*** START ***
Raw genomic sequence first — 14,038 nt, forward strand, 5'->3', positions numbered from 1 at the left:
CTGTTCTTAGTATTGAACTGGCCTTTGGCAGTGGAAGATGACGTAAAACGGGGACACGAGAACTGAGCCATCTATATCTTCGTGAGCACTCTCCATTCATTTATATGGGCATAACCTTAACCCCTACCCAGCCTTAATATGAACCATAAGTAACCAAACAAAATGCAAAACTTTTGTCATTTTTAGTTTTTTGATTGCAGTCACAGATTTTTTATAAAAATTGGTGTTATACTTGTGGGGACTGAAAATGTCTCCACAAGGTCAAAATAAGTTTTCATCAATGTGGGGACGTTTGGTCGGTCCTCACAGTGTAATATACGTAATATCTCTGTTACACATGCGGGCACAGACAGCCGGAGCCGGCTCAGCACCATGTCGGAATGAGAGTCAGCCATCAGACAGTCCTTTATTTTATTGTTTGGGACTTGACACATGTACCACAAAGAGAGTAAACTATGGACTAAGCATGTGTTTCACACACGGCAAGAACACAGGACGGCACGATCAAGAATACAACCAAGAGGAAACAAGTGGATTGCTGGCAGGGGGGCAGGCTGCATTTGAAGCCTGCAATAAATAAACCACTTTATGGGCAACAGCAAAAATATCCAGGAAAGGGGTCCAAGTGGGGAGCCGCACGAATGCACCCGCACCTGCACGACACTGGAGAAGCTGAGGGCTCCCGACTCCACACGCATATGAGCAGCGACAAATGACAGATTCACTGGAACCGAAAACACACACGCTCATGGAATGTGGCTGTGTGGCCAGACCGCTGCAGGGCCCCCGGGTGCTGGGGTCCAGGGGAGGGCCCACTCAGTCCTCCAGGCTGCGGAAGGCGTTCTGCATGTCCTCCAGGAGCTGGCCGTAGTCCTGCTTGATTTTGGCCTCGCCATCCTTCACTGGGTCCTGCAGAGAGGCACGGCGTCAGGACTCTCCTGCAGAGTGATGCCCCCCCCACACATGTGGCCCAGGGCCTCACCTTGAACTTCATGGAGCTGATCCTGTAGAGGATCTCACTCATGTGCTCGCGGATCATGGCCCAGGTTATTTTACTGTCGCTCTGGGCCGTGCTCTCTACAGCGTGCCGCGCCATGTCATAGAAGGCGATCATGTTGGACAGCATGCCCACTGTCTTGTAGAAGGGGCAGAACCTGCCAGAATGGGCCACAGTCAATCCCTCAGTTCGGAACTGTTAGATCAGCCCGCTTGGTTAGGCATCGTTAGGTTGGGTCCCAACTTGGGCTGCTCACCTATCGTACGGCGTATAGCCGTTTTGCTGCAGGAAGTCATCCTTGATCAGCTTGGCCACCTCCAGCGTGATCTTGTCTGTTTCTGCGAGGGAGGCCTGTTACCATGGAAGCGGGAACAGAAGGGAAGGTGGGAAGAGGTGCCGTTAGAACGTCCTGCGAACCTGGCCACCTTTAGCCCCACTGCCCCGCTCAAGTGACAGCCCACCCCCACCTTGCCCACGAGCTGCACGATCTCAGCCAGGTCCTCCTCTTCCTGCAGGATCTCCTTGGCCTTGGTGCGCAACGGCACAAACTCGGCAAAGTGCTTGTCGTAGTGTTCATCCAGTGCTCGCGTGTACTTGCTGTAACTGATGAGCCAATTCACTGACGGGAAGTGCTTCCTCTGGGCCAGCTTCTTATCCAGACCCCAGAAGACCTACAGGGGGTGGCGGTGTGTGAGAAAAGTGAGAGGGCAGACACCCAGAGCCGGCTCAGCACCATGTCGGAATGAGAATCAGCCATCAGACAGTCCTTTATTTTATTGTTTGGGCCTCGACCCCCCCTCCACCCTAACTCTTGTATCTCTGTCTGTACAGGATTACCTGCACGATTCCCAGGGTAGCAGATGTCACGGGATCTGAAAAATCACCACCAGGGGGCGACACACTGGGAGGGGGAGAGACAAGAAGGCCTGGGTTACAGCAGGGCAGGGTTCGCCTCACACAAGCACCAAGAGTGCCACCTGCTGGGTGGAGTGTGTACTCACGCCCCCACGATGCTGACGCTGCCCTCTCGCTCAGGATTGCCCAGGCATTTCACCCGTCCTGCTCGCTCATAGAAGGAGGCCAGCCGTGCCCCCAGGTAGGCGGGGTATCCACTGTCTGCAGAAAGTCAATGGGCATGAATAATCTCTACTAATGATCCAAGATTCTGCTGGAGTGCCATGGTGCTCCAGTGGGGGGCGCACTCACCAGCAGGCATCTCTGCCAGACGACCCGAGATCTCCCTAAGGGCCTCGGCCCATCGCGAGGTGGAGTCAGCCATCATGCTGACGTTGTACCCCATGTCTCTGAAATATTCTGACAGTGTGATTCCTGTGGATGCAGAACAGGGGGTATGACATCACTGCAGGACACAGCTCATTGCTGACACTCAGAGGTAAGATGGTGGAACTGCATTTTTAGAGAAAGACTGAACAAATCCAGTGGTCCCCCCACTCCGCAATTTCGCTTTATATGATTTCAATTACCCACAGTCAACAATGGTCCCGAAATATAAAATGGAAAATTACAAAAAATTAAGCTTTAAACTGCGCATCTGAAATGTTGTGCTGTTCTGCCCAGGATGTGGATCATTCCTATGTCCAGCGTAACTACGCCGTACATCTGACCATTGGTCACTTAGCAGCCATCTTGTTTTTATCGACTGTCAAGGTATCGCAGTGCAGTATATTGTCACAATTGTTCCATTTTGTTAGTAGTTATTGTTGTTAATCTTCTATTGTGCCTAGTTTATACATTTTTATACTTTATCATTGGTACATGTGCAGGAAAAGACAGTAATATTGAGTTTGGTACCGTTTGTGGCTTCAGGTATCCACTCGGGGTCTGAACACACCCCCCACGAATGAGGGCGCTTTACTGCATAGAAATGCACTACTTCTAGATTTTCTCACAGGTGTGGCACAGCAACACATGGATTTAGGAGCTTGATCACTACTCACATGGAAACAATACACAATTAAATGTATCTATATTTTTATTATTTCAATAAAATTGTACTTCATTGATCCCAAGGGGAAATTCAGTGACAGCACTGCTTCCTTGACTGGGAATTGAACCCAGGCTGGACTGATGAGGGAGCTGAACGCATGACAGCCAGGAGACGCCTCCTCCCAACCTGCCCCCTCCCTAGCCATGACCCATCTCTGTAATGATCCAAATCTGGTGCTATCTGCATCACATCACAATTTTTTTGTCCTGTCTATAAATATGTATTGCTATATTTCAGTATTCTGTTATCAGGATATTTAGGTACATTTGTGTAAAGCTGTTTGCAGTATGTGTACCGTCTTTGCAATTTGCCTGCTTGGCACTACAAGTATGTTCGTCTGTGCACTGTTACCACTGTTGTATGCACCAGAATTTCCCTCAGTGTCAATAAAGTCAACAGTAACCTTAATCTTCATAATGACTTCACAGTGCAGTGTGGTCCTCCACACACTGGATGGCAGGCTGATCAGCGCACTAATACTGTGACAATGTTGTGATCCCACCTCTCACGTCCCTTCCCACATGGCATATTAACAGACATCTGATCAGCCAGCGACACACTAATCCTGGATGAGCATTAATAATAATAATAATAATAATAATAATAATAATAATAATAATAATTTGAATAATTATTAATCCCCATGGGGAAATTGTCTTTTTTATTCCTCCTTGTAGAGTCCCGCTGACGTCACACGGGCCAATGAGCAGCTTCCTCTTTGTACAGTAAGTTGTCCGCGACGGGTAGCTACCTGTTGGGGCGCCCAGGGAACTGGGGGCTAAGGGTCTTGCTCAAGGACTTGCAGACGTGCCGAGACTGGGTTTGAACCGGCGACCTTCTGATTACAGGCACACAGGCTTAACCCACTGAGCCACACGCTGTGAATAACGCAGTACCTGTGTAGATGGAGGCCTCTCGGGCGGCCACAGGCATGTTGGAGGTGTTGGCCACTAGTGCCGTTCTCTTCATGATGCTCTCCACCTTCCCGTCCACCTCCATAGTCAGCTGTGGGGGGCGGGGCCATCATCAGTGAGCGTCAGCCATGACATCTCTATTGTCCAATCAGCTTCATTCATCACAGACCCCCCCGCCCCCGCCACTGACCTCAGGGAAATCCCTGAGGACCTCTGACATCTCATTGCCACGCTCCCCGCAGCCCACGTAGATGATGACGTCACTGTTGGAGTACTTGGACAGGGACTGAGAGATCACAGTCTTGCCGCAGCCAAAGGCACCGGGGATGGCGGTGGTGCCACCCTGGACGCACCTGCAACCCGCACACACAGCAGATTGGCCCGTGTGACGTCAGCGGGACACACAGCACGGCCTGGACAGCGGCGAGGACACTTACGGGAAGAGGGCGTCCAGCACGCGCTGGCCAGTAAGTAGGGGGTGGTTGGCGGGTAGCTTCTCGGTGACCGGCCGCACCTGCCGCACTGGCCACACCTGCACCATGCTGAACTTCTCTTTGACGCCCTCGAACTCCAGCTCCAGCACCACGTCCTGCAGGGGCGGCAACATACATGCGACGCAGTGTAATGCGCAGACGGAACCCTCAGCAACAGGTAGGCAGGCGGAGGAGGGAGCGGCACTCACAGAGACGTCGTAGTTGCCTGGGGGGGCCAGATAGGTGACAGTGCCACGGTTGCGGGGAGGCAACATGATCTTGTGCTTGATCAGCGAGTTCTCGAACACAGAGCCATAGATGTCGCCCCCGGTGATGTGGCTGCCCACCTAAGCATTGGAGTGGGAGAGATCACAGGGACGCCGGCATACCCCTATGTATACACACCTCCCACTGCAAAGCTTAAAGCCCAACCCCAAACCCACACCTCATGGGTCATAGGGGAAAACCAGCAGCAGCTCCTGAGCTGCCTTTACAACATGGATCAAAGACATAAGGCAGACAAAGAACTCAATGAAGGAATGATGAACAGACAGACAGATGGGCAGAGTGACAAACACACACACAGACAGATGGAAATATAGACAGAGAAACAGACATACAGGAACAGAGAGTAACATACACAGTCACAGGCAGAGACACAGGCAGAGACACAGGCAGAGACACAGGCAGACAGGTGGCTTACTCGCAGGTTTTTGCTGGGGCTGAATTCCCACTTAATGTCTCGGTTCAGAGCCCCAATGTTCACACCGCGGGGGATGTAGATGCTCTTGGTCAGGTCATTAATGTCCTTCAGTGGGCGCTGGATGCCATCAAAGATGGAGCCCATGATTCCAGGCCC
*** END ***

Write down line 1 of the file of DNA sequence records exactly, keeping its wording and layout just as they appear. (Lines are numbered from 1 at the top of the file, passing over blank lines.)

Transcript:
Raw genomic sequence first — 14,038 nt, forward strand, 5'->3', positions numbered from 1 at the left: